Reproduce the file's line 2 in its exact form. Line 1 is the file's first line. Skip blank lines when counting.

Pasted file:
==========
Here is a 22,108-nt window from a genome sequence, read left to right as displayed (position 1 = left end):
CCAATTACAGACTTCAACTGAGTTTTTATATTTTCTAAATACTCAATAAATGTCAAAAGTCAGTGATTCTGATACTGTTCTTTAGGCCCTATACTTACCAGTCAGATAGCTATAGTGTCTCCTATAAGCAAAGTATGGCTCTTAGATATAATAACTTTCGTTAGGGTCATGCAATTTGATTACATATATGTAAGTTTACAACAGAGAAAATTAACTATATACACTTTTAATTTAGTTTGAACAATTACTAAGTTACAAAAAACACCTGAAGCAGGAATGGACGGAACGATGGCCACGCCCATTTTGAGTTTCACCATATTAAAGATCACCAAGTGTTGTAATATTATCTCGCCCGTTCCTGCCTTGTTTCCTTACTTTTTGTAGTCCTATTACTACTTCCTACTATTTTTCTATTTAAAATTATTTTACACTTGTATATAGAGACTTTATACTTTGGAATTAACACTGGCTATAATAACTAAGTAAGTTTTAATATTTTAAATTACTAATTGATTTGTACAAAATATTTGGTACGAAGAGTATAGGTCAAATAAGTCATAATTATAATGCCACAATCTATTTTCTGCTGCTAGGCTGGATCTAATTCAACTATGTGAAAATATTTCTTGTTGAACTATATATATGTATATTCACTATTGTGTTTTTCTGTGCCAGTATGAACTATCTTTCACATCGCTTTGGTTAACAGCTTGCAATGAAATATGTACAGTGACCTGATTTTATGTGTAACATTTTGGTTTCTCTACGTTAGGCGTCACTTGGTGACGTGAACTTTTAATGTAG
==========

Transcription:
CCAATTACAGACTTCAACTGAGTTTTTATATTTTCTAAATACTCAATAAATGTCAAAAGTCAGTGATTCTGATACTGTTCTTTAGGCCCTATACTTACCAGTCAGATAGCTATAGTGTCTCCTATAAGCAAAGTATGGCTCTTAGATATAATAACTTTCGTTAGGGTCATGCAATTTGATTACATATATGTAAGTTTACAACAGAGAAAATTAACTATATACACTTTTAATTTAGTTTGAACAATTACTAAGTTACAAAAAACACCTGAAGCAGGAATGGACGGAACGATGGCCACGCCCATTTTGAGTTTCACCATATTAAAGATCACCAAGTGTTGTAATATTATCTCGCCCGTTCCTGCCTTGTTTCCTTACTTTTTGTAGTCCTATTACTACTTCCTACTATTTTTCTATTTAAAATTATTTTACACTTGTATATAGAGACTTTATACTTTGGAATTAACACTGGCTATAATAACTAAGTAAGTTTTAATATTTTAAATTACTAATTGATTTGTACAAAATATTTGGTACGAAGAGTATAGGTCAAATAAGTCATAATTATAATGCCACAATCTATTTTCTGCTGCTAGGCTGGATCTAATTCAACTATGTGAAAATATTTCTTGTTGAACTATATATATGTATATTCACTATTGTGTTTTTCTGTGCCAGTATGAACTATCTTTCACATCGCTTTGGTTAACAGCTTGCAATGAAATATGTACAGTGACCTGATTTTATGTGTAACATTTTGGTTTCTCTACGTTAGGCGTCACTTGGTGACGTGAACTTTTAATGTAG